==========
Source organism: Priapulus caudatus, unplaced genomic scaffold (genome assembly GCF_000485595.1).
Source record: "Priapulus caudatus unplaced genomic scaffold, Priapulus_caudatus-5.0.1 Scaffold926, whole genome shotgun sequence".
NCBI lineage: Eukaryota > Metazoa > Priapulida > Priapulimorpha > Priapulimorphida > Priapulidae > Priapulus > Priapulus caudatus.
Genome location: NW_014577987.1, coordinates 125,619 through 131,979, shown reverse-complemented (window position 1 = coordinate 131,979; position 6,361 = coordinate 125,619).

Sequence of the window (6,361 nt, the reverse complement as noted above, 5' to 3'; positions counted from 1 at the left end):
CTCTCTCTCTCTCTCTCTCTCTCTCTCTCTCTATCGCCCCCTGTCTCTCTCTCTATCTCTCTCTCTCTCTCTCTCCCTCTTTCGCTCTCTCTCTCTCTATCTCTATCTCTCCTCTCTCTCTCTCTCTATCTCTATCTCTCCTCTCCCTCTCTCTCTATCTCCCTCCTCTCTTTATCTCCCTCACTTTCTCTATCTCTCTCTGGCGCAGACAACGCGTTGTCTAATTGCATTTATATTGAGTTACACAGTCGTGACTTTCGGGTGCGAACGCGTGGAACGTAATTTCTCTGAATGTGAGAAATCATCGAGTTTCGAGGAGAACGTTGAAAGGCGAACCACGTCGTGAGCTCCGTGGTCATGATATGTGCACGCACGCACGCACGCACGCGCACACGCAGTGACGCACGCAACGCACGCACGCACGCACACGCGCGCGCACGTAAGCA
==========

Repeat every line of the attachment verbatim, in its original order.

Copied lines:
Source organism: Priapulus caudatus, unplaced genomic scaffold (genome assembly GCF_000485595.1).
Source record: "Priapulus caudatus unplaced genomic scaffold, Priapulus_caudatus-5.0.1 Scaffold926, whole genome shotgun sequence".
NCBI lineage: Eukaryota > Metazoa > Priapulida > Priapulimorpha > Priapulimorphida > Priapulidae > Priapulus > Priapulus caudatus.
Genome location: NW_014577987.1, coordinates 125,619 through 131,979, shown reverse-complemented (window position 1 = coordinate 131,979; position 6,361 = coordinate 125,619).

Sequence of the window (6,361 nt, the reverse complement as noted above, 5' to 3'; positions counted from 1 at the left end):
CTCTCTCTCTCTCTCTCTCTCTCTCTCTCTCTATCGCCCCCTGTCTCTCTCTCTATCTCTCTCTCTCTCTCTCTCCCTCTTTCGCTCTCTCTCTCTCTATCTCTATCTCTCCTCTCTCTCTCTCTCTATCTCTATCTCTCCTCTCCCTCTCTCTCTATCTCCCTCCTCTCTTTATCTCCCTCACTTTCTCTATCTCTCTCTGGCGCAGACAACGCGTTGTCTAATTGCATTTATATTGAGTTACACAGTCGTGACTTTCGGGTGCGAACGCGTGGAACGTAATTTCTCTGAATGTGAGAAATCATCGAGTTTCGAGGAGAACGTTGAAAGGCGAACCACGTCGTGAGCTCCGTGGTCATGATATGTGCACGCACGCACGCACGCACGCGCACACGCAGTGACGCACGCAACGCACGCACGCACGCACACGCGCGCGCACGTAAGCA